Most banks are failing to ensure the agricultural commodities firms they lend money to are complying with forest protection laws, according to a UN-backed study of 30 financial institutions published on Wednesday.
Of those assessed, the majority did not have policies that explicitly require clients to comply with applicable local, national and ratified international laws and regulations related to forest conservation.
This increases the risk of tropical deforestation due to unsustainable trade in soft commodities, especially soy, palm oil and beef, according to study authors the Natural Capital Declaration (NCD), a finance-focused initiative from UNEP and think-thank Global Canopy Programme.
“Banks and investors who engage in the destruction of forests through their lending and investment practices expose themselves to potentially significant regulatory, reputational, legal, operational and market risks, which could affect the credit risks and market value of underlying assets,” said UNEP head Achim Steiner in a statement to launch the study.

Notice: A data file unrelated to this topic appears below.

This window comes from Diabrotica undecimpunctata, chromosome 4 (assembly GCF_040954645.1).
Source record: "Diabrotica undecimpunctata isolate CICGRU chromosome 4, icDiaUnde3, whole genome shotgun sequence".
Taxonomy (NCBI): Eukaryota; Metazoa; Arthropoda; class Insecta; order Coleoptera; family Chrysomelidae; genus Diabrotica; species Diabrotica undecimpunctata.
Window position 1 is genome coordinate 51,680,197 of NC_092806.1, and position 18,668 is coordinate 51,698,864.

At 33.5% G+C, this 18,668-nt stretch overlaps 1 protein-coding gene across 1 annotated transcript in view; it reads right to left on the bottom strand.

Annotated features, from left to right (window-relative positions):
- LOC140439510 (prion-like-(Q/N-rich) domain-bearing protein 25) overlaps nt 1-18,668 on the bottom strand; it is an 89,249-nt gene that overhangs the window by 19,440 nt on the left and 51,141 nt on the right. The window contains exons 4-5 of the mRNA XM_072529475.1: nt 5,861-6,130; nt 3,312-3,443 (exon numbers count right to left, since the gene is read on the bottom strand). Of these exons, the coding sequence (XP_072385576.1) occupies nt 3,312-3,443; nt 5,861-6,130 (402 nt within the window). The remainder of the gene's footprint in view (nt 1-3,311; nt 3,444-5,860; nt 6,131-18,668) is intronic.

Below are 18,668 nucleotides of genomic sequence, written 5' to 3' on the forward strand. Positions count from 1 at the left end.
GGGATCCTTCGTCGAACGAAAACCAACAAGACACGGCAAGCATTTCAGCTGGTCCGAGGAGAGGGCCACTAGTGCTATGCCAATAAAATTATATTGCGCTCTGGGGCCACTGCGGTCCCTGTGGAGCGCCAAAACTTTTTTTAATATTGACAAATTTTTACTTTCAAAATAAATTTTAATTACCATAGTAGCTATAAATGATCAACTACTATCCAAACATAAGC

While almost all the banks assessed had some sustainability practices for soft commodity lending, many did not disclose evidence that they monitored whether their clients complied.
The study found the banks that were leading the way in managing these risks were the African Development Bank, FMO Development Bank, the International Finance Corporation, Standard Chartered Bank and Sumitomo Mitsui Trust Bank.
To help improve lending practices in this sector, NCD has also produced guidelines for banks to evaluate and improve their policies alongside the study.
Around a fifth of global greenhouse gas emissions are from land use, either from farming or deforestation.
Last year dozens of governments, 30 major corporations and over 50 civil society groups signed the New York Declaration on Forests, pledging to halt deforestation by 2030.
This included large companies such as Kellogg’s, Marks & Spencer, Barclays, Nestle, the palm oil giant Cargill, and Asia Pulp and Paper, but is not binding and has not been signed by many smaller firms that operate in the sector.
By Ben Garside – email@example.com